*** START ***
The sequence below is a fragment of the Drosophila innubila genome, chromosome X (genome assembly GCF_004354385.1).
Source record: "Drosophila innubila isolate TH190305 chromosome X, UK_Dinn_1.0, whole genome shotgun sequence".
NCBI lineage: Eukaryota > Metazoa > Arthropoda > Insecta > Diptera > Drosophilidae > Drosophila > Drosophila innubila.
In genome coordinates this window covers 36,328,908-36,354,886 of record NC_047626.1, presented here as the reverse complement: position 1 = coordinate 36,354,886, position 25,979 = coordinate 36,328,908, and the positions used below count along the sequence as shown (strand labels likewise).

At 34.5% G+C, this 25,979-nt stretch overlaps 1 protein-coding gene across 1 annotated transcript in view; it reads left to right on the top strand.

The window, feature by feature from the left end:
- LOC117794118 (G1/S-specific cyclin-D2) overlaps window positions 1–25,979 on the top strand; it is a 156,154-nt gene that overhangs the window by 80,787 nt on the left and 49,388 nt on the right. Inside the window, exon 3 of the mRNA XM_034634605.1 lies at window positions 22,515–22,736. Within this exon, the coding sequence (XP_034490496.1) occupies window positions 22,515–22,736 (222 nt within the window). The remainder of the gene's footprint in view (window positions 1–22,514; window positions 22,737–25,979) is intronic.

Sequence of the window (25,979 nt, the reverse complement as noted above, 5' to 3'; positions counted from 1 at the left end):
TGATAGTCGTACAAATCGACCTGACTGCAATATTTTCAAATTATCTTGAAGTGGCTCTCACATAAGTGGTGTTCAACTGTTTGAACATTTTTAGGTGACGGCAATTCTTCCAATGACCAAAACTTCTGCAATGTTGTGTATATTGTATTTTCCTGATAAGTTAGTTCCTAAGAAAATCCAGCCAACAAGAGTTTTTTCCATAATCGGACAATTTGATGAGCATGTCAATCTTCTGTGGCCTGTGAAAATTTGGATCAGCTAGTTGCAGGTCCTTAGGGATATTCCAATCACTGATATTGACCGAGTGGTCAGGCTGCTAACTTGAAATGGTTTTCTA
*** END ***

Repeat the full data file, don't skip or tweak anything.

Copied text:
The sequence below is a fragment of the Drosophila innubila genome, chromosome X (genome assembly GCF_004354385.1).
Source record: "Drosophila innubila isolate TH190305 chromosome X, UK_Dinn_1.0, whole genome shotgun sequence".
NCBI lineage: Eukaryota > Metazoa > Arthropoda > Insecta > Diptera > Drosophilidae > Drosophila > Drosophila innubila.
In genome coordinates this window covers 36,328,908-36,354,886 of record NC_047626.1, presented here as the reverse complement: position 1 = coordinate 36,354,886, position 25,979 = coordinate 36,328,908, and the positions used below count along the sequence as shown (strand labels likewise).

At 34.5% G+C, this 25,979-nt stretch overlaps 1 protein-coding gene across 1 annotated transcript in view; it reads left to right on the top strand.

The window, feature by feature from the left end:
- LOC117794118 (G1/S-specific cyclin-D2) overlaps window positions 1–25,979 on the top strand; it is a 156,154-nt gene that overhangs the window by 80,787 nt on the left and 49,388 nt on the right. Inside the window, exon 3 of the mRNA XM_034634605.1 lies at window positions 22,515–22,736. Within this exon, the coding sequence (XP_034490496.1) occupies window positions 22,515–22,736 (222 nt within the window). The remainder of the gene's footprint in view (window positions 1–22,514; window positions 22,737–25,979) is intronic.

Sequence of the window (25,979 nt, the reverse complement as noted above, 5' to 3'; positions counted from 1 at the left end):
TGATAGTCGTACAAATCGACCTGACTGCAATATTTTCAAATTATCTTGAAGTGGCTCTCACATAAGTGGTGTTCAACTGTTTGAACATTTTTAGGTGACGGCAATTCTTCCAATGACCAAAACTTCTGCAATGTTGTGTATATTGTATTTTCCTGATAAGTTAGTTCCTAAGAAAATCCAGCCAACAAGAGTTTTTTCCATAATCGGACAATTTGATGAGCATGTCAATCTTCTGTGGCCTGTGAAAATTTGGATCAGCTAGTTGCAGGTCCTTAGGGATATTCCAATCACTGATATTGACCGAGTGGTCAGGCTGCTAACTTGAAATGGTTTTCTA